We asked PostOpinions columnists, bloggers and editors who would win Tuesday night’s Iowa caucuses and why. Read all the PostOpinions predictions, as well as analysis of Iowa from Richard Cohen, Michael Gerson, Eugene Robinson, Jennifer Rubin and Marc Thiessen.
Predicting the Iowa caucuses is a game for wizards and fools. Since I’m no wizard, I’ll take the fool’s path and place my bet on Mitt Romney in first place, followed by Rick Santorum and Ron Paul. I base my calculations on the following:
As of this morning, 41 percent of Iowans were undecided. On the surface, this seems absurd. What thunderbolt are caucus goers expecting to clarify their choice? After months of candidate jockeying, a dozen debates, thousands of ads and millions of dollars spent, how could Iowans not know which candidate they prefer the day before they vote?
The simple answer is that no one candidate fills the bill. As one caucus-goer put it on MSNBC: “I like pieces of all of them.” The other reason is that the caucuses themselves provide valuable information. Not only to voters get to hear a final pitch from a representative of each candidate, but they also get to observe the quality of the campaign itself. Iowans say they’re interested in the issues foremost, but they’re also watching closely to see how candidates run their campaigns, figuring they’ll run the country the same way.
If a candidate such as Newt Gingrich doesn’t get himself on a ballot, as was the case in Virginia, then voters are likely to see a problem with that candidate. Likewise, if a candidate is well-organized, well, you get the drift. Romney, whose campaign is a marvel of spreadsheets, prevails in this category.
The well-organized candidate is also likely to have the most representatives at the caucuses, which gives him an obvious advantage. Conventional wisdom has it that Romney came late to the game in Iowa, figuring initially that he would concentrate his resources and energies elsewhere. But Romney was always organizing behind the scenes. He always had a Plan B ready to roll out, and that rollout is well underway. It is not for the weather that Romney is spending Tuesday night in Iowa.
Santorum’s “sudden”surge is anything but sudden. He may have only now caught the people’s wave of affection and the media’s attention, but Santorum has been plowing Iowa’s field not for months, but for years. He told me of his first trip to Iowa at least two, maybe two-and-a-half years ago. He has visited all 99 counties, worked long days that sometimes included as many as 11 appearances, and, it’s a fair guess, has made eye contact with half the state’s population. In the most retail political state of all, he wins Most Valuable Wal-Mart greeter. Moreover, Santorum is easy to know. Fresh-faced and honest to a fault, he doesn’t have to fake bonhomie. Most important in this part of America, he’s the truest social conservative of the lot. Additionally, his depth of knowledge in foreign policy, thanks to his recent years as a foreign policy dot-connector at the Ethics and Public Policy Institute, make him a more well-rounded candidate than most knew. Santorum’s rise is not only understandable, but now seems to have been inevitable.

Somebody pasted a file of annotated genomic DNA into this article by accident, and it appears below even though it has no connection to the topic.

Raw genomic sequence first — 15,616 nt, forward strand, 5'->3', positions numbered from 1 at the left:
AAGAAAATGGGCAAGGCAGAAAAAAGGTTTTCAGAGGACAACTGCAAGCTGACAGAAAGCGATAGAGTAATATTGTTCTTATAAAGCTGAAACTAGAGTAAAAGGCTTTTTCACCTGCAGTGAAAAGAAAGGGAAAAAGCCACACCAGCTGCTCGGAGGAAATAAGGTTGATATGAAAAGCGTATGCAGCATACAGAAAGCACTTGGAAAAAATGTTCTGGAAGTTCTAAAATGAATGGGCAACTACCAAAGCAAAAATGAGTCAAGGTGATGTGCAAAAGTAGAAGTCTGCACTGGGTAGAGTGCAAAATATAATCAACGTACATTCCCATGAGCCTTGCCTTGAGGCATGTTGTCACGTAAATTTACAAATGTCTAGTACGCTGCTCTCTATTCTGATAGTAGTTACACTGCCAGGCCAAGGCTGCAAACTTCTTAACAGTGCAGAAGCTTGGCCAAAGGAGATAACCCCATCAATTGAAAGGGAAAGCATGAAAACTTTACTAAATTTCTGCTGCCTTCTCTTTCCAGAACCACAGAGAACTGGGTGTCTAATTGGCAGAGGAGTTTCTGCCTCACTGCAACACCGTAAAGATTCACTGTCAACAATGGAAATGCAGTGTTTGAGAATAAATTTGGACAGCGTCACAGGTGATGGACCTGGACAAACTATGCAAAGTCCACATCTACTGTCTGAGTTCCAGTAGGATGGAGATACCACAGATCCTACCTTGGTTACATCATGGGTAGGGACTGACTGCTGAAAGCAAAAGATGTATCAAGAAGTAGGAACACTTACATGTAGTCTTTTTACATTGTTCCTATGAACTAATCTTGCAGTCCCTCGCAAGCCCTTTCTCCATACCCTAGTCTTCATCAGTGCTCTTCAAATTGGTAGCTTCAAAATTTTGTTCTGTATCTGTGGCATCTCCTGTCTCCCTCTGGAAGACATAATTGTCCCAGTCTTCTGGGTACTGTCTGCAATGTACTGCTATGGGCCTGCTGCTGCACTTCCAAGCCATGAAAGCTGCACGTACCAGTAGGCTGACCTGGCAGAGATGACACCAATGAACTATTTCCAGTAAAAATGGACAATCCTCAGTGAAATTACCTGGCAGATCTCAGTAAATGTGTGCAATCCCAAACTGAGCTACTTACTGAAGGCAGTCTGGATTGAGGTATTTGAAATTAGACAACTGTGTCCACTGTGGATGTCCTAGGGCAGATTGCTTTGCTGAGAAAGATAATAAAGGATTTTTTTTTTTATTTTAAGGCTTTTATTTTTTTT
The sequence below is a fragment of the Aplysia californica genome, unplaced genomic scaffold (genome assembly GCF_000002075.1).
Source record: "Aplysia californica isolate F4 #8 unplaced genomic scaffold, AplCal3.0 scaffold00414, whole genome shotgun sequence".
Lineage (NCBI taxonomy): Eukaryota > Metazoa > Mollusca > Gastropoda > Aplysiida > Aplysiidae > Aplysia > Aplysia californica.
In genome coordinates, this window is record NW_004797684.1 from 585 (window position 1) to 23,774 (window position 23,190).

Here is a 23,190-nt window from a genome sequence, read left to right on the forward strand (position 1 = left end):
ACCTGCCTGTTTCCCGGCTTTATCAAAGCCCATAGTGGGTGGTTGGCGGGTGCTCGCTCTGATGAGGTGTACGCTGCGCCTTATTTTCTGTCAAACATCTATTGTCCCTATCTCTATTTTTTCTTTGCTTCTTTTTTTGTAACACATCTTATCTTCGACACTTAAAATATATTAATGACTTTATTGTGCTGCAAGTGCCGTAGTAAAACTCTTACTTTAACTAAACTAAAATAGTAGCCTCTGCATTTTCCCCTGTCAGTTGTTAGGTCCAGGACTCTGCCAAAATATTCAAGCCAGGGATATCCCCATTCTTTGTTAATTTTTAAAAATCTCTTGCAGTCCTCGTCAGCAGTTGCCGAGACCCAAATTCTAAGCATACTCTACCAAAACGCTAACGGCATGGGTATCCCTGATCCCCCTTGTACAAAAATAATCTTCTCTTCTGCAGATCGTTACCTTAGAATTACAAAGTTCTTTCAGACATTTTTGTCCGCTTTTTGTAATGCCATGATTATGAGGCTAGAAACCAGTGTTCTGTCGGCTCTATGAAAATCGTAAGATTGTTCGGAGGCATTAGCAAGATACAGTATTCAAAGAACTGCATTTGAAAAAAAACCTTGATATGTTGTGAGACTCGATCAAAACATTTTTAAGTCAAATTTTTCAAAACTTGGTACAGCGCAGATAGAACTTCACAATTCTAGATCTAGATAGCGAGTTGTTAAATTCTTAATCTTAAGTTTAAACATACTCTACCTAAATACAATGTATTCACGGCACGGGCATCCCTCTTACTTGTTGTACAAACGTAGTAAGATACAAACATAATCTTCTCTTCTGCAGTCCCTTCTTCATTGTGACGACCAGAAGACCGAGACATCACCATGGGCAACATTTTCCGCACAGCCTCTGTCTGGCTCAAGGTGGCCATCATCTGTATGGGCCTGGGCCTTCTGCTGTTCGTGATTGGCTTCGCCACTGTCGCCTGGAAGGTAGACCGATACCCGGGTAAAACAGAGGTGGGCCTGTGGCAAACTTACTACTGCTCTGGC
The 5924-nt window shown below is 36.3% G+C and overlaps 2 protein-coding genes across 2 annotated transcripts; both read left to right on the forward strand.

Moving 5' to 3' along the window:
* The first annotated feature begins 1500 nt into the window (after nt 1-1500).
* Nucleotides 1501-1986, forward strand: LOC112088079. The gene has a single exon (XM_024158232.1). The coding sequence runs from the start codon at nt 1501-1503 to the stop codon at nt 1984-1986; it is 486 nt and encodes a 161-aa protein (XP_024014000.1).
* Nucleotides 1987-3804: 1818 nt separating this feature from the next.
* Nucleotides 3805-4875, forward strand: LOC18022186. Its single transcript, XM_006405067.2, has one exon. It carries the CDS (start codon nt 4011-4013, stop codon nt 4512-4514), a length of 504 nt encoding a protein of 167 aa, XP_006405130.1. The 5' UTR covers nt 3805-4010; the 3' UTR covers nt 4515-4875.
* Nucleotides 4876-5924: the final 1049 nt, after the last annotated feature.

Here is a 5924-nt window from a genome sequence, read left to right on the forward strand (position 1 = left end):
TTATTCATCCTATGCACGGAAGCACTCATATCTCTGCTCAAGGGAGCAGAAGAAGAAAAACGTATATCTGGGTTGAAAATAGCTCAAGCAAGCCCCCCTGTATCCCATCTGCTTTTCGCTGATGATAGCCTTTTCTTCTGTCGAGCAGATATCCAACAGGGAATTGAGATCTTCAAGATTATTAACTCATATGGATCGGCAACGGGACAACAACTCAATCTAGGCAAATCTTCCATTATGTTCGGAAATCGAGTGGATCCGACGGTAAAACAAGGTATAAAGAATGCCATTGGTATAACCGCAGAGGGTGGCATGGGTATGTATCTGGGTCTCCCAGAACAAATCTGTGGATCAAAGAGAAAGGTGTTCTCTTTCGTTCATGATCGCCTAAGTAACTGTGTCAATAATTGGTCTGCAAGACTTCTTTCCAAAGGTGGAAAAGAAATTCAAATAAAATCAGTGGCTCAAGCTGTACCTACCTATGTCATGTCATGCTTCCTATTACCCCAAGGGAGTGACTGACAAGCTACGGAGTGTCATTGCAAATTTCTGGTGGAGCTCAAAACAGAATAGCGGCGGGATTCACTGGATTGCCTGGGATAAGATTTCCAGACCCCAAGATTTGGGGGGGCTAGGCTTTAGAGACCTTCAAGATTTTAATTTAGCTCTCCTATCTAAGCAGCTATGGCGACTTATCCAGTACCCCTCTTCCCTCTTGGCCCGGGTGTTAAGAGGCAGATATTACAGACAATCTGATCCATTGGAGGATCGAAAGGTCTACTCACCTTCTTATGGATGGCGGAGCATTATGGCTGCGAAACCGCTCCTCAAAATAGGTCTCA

Ron Paul, the man considered more movement than candidate, will finish third for two reasons. Iowans know he can’t be president, but they appreciate the blunt honesty he brings to the table. And Democrats and independents, who are allowed to register as Republicans for the caucuses (and then switch back), will vote for him.
The order of these placements is neither accidental nor insignificant. Rather they represent the order of America’s priorities in this election year. First is the economy, and most believe Romney has the best skills for turning things around. In the hierarchy of Oz, he is the GOP’s brain. Next comes Santorum, who is the heart of traditional values. He has always, not only recently, been a warrior for traditional marriage and life from conception. His own life reflects these commitments beyond any doubt and, though they may not matter as much to the general electorate, they are crucial in this conservative, largely Christian, community of voters.
Not least, Paul is a lion of courage, who says all the things others dare not. Some of those things are regrettable, as old, scavenged newsletters published in his name reveal. But much of what he says is what many people think on a gut level. Even if they don’t buy it, they’re grateful that someone is courageous enough to say it. Paul gets an Honorable Mention for railing against government excess, even if as president he can’t constitutionally do most of what he promises. And even if most voters might rather he do his railing on a swivel chair in Texas while reciting: “There’s no place like home, there’s no place like home.”